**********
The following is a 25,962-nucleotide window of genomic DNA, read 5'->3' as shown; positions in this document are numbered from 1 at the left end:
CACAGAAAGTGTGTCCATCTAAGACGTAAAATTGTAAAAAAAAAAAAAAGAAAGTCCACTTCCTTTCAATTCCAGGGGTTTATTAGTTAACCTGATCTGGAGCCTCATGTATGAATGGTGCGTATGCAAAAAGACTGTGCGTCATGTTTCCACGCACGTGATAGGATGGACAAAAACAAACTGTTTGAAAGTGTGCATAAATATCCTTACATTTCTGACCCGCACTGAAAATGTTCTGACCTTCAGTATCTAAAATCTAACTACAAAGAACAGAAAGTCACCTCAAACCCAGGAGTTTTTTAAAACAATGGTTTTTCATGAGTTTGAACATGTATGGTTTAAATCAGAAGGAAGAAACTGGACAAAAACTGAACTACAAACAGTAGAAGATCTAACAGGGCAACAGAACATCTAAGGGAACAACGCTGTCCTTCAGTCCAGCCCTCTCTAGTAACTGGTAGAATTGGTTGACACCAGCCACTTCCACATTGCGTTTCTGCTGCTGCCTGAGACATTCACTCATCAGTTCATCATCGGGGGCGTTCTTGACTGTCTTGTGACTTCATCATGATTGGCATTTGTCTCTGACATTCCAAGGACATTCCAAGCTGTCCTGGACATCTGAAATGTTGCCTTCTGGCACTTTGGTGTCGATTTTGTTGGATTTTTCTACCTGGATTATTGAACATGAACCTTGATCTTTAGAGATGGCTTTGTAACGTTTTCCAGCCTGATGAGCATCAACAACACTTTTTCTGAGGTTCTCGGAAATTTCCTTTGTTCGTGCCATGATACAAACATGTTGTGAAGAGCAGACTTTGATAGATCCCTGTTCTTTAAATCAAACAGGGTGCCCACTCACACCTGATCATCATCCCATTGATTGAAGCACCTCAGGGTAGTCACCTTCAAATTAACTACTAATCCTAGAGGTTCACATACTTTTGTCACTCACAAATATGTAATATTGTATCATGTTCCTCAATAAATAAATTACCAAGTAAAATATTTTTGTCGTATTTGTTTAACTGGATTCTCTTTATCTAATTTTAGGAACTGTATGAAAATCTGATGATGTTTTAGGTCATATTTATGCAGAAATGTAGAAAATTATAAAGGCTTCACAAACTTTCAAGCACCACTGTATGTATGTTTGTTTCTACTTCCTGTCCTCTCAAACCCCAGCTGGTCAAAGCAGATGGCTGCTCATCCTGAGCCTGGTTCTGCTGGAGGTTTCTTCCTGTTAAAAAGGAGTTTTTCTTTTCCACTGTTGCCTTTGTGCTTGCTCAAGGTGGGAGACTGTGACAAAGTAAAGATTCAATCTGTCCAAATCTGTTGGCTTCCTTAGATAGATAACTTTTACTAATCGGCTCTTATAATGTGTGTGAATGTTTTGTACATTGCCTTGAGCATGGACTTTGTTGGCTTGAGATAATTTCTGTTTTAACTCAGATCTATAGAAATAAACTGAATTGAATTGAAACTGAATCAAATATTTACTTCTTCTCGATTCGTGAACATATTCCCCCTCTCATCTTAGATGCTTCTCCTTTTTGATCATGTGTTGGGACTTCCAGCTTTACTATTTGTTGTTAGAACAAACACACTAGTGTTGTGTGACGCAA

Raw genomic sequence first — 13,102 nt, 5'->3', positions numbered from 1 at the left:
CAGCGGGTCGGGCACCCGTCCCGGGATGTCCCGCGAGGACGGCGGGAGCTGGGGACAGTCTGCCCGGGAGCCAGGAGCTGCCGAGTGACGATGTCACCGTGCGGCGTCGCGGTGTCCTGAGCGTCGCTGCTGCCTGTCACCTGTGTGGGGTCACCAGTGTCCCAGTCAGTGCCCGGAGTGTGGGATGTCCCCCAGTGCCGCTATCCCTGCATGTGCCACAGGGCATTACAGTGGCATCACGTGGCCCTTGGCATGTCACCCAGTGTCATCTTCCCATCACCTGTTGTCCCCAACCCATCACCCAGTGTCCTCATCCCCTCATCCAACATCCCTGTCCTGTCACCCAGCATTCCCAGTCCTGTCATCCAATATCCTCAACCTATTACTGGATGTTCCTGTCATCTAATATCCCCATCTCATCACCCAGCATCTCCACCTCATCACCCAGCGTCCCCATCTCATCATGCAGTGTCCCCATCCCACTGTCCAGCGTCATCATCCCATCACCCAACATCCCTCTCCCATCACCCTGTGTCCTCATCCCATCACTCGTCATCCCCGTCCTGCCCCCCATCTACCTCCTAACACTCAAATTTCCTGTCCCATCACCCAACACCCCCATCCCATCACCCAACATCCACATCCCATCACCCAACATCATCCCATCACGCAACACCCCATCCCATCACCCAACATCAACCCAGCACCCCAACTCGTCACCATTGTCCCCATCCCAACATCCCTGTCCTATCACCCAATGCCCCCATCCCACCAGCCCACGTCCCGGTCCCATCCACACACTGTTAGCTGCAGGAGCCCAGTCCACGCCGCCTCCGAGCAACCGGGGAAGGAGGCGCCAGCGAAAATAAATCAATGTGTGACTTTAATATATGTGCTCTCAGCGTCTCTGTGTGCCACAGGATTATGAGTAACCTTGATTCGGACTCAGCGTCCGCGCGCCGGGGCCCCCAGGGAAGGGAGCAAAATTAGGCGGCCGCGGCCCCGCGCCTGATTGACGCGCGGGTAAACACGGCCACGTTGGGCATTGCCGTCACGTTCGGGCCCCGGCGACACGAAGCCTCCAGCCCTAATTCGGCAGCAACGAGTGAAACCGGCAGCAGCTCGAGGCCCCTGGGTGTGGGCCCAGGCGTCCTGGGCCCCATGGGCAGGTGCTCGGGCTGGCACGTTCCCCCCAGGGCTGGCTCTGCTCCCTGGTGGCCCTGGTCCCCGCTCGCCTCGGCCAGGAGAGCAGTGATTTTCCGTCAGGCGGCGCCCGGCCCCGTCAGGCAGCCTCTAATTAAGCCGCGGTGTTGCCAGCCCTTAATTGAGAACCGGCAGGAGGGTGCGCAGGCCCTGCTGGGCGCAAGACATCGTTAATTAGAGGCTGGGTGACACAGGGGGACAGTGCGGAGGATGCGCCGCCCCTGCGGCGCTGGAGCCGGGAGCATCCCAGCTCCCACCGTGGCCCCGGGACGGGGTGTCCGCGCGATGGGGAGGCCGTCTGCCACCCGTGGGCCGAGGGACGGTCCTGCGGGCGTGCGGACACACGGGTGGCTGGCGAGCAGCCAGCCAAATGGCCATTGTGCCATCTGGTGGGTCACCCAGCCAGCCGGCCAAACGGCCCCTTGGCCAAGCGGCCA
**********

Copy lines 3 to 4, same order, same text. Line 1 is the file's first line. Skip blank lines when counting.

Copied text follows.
Raw genomic sequence first — 13,102 nt, 5'->3', positions numbered from 1 at the left:
CAGCGGGTCGGGCACCCGTCCCGGGATGTCCCGCGAGGACGGCGGGAGCTGGGGACAGTCTGCCCGGGAGCCAGGAGCTGCCGAGTGACGATGTCACCGTGCGGCGTCGCGGTGTCCTGAGCGTCGCTGCTGCCTGTCACCTGTGTGGGGTCACCAGTGTCCCAGTCAGTGCCCGGAGTGTGGGATGTCCCCCAGTGCCGCTATCCCTGCATGTGCCACAGGGCATTACAGTGGCATCACGTGGCCCTTGGCATGTCACCCAGTGTCATCTTCCCATCACCTGTTGTCCCCAACCCATCACCCAGTGTCCTCATCCCCTCATCCAACATCCCTGTCCTGTCACCCAGCATTCCCAGTCCTGTCATCCAATATCCTCAACCTATTACTGGATGTTCCTGTCATCTAATATCCCCATCTCATCACCCAGCATCTCCACCTCATCACCCAGCGTCCCCATCTCATCATGCAGTGTCCCCATCCCACTGTCCAGCGTCATCATCCCATCACCCAACATCCCTCTCCCATCACCCTGTGTCCTCATCCCATCACTCGTCATCCCCGTCCTGCCCCCCATCTACCTCCTAACACTCAAATTTCCTGTCCCATCACCCAACACCCCCATCCCATCACCCAACATCCACATCCCATCACCCAACATCATCCCATCACGCAACACCCCATCCCATCACCCAACATCAACCCAGCACCCCAACTCGTCACCATTGTCCCCATCCCAACATCCCTGTCCTATCACCCAATGCCCCCATCCCACCAGCCCACGTCCCGGTCCCATCCACACACTGTTAGCTGCAGGAGCCCAGTCCACGCCGCCTCCGAGCAACCGGGGAAGGAGGCGCCAGCGAAAATAAATCAATGTGTGACTTTAATATATGTGCTCTCAGCGTCTCTGTGTGCCACAGGATTATGAGTAACCTTGATTCGGACTCAGCGTCCGCGCGCCGGGGCCCCCAGGGAAGGGAGCAAAATTAGGCGGCCGCGGCCCCGCGCCTGATTGACGCGCGGGTAAACACGGCCACGTTGGGCATTGCCGTCACGTTCGGGCCCCGGCGACACGAAGCCTCCAGCCCTAATTCGGCAGCAACGAGTGAAACCGGCAGCAGCTCGAGGCCCCTGGGTGTGGGCCCAGGCGTCCTGGGCCCCATGGGCAGGTGCTCGGGCTGGCACGTTCCCCCCAGGGCTGGCTCTGCTCCCTGGTGGCCCTGGTCCCCGCTCGCCTCGGCCAGGAGAGCAGTGATTTTCCGTCAGGCGGCGCCCGGCCCCGTCAGGCAGCCTCTAATTAAGCCGCGGTGTTGCCAGCCCTTAATTGAGAACCGGCAGGAGGGTGCGCAGGCCCTGCTGGGCGCAAGACATCGTTAATTAGAGGCTGGGTGACACAGGGGGACAGTGCGGAGGATGCGCCGCCCCTGCGGCGCTGGAGCCGGGAGCATCCCAGCTCCCACCGTGGCCCCGGGACGGGGTGTCCGCGCGATGGGGAGGCCGTCTGCCACCCGTGGGCCGAGGGACGGTCCTGCGGGCGTGCGGACACACGGGTGGCTGGCGAGCAGCCAGCCAAATGGCCATTGTGCCATCTGGTGGGTCACCCAGCCAGCCGGCCAAACGGCCCCTTGGCCAAGCGGCCA